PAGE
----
Really Learning What It Takes To Be A Photographer

December 18, 2017

If you want to be a photographer, even to succeed as a photographer, then you need to be willing to put the work in. It’s a competitive field after all and they say there are as many photographers as there are people with smartphones. But the difference between someone who takes the occasional snap as a hobby and those who will capture images to be seen by thousands of people is the time and dedication you’re willing to offer the craft.
Camera, Lens, Photographer, Photography, Hands, Girl learning

Start with schooling

If you’re entirely new to photography beyond taking selfies and the occasional holiday snap, it is well worth taking a course. There are plenty available online, like MyPhotoSchool. Many of them are structured into different seminars and subjects, helping you understand different elements such as contrast, exposure, framing, and so on in-depth. As a photographer, these are the different components of what makes the final product of your shots.

Follow the pros

Don’t just learn from one source, either. There are many different styles of photography and rather than getting a formal education in them, sometimes, a great way is to follow someone who has mastered the art and start by emulating them before you have the chance to branch out. If you want to photograph people, then look at professionals like Vittore Buzzi photographer. If nature is your thing, then consider well-known award winners like Mark Hamblin. Don’t just follow one person, either. Build a whole network of muses to inform your style and help you find the inflections that make it your own.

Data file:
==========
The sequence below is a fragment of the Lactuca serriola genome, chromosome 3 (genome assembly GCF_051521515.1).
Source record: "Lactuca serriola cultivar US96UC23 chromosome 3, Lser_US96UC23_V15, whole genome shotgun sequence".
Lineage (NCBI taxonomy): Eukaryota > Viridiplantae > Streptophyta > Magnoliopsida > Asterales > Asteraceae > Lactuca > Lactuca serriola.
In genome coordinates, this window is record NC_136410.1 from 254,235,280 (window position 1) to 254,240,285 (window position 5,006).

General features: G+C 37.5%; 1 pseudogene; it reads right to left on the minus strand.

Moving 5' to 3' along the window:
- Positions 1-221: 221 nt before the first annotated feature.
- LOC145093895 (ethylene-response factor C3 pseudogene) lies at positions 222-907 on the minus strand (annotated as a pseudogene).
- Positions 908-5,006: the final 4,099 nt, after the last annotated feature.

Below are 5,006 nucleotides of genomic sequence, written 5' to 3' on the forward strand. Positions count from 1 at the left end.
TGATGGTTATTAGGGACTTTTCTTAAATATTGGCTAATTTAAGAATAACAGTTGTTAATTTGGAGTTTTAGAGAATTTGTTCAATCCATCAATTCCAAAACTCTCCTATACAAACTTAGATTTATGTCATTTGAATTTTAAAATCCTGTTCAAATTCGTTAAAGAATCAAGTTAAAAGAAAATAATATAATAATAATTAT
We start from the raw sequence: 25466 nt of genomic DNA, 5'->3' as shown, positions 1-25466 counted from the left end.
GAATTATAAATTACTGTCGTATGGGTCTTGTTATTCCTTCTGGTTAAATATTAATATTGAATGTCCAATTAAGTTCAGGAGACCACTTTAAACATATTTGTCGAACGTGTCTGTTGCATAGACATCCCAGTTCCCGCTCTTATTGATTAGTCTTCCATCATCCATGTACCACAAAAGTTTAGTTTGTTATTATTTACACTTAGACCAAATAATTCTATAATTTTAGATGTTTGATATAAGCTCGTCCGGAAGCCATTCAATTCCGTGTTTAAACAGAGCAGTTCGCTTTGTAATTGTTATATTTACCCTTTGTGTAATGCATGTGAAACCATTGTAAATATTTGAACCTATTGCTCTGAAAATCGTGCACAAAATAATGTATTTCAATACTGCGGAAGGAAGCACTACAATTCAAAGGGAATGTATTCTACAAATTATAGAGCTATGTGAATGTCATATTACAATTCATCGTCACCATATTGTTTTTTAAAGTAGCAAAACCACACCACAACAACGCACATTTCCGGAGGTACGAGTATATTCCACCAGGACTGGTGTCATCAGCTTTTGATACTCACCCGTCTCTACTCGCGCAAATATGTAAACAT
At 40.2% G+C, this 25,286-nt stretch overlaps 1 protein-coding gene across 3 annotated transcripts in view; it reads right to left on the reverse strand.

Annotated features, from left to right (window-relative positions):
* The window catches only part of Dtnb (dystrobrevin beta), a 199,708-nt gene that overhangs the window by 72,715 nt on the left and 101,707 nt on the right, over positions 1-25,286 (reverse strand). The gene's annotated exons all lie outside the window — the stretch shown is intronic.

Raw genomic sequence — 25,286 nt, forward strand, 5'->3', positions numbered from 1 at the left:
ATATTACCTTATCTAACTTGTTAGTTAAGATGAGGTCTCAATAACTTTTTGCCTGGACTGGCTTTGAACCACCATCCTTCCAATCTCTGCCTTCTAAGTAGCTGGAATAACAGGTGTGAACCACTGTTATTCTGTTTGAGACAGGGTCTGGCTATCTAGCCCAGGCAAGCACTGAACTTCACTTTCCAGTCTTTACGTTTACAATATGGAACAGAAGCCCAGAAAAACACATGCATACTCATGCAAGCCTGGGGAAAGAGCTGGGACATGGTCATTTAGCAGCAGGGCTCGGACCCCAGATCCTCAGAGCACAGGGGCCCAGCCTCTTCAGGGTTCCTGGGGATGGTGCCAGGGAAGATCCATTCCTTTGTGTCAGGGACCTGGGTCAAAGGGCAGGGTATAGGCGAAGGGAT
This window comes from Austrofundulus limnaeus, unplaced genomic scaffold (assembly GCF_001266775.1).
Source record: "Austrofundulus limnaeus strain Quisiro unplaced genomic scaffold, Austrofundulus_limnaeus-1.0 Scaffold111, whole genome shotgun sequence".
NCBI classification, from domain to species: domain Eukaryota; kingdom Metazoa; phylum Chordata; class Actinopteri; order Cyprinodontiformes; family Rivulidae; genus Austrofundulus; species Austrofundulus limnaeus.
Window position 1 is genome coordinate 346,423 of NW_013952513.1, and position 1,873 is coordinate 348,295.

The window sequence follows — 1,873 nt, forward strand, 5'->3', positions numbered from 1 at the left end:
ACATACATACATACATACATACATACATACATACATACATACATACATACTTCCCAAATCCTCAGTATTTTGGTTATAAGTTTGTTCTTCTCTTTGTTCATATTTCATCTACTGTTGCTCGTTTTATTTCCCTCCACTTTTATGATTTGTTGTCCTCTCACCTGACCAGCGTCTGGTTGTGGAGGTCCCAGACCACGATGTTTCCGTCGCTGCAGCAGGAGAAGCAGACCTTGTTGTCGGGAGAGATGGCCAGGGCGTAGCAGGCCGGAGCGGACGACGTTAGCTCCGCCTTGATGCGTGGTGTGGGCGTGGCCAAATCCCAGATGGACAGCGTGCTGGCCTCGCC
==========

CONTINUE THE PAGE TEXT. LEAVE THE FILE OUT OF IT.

The tools of the trade

We did mention that smartphones offer competition to photographers, but that’s not true. If you don’t have a DSLR, you are missing out. For one, the sheer variety of lenses can offer a lot more options with your photography than the tiny camera of a phone. Beyond learning more about hardware, look into getting lessons with Photoshop as well to get as experience with post-production as possible. Taking the photo is only one step. Editing it can sometimes be just as important if not more so.

Keep challenging yourself

Learning with be a constant, self-driven process but make sure that you’re not sitting back and absorbing information passively. Even when you feel like a complete amateur, work on your portfolio. Take on challenges like the 365 project, join free contests, take freelance photography jobs. They say that it takes 10,000 hours to master a craft. Now is your time to start putting those hours in. You don’t truly learn until you start to try your hand, to make mistakes, and to find successes all your own.
There are no guarantees that anyone will be a success in any field of the arts, of course. Beyond the tips above, you need to consider how you market and sell yourself as an artist, too, but that all comes later. First, work on your art. When you’re done, work on it some more. Then you can look at potentially making a living with it.
*This is a contributed post

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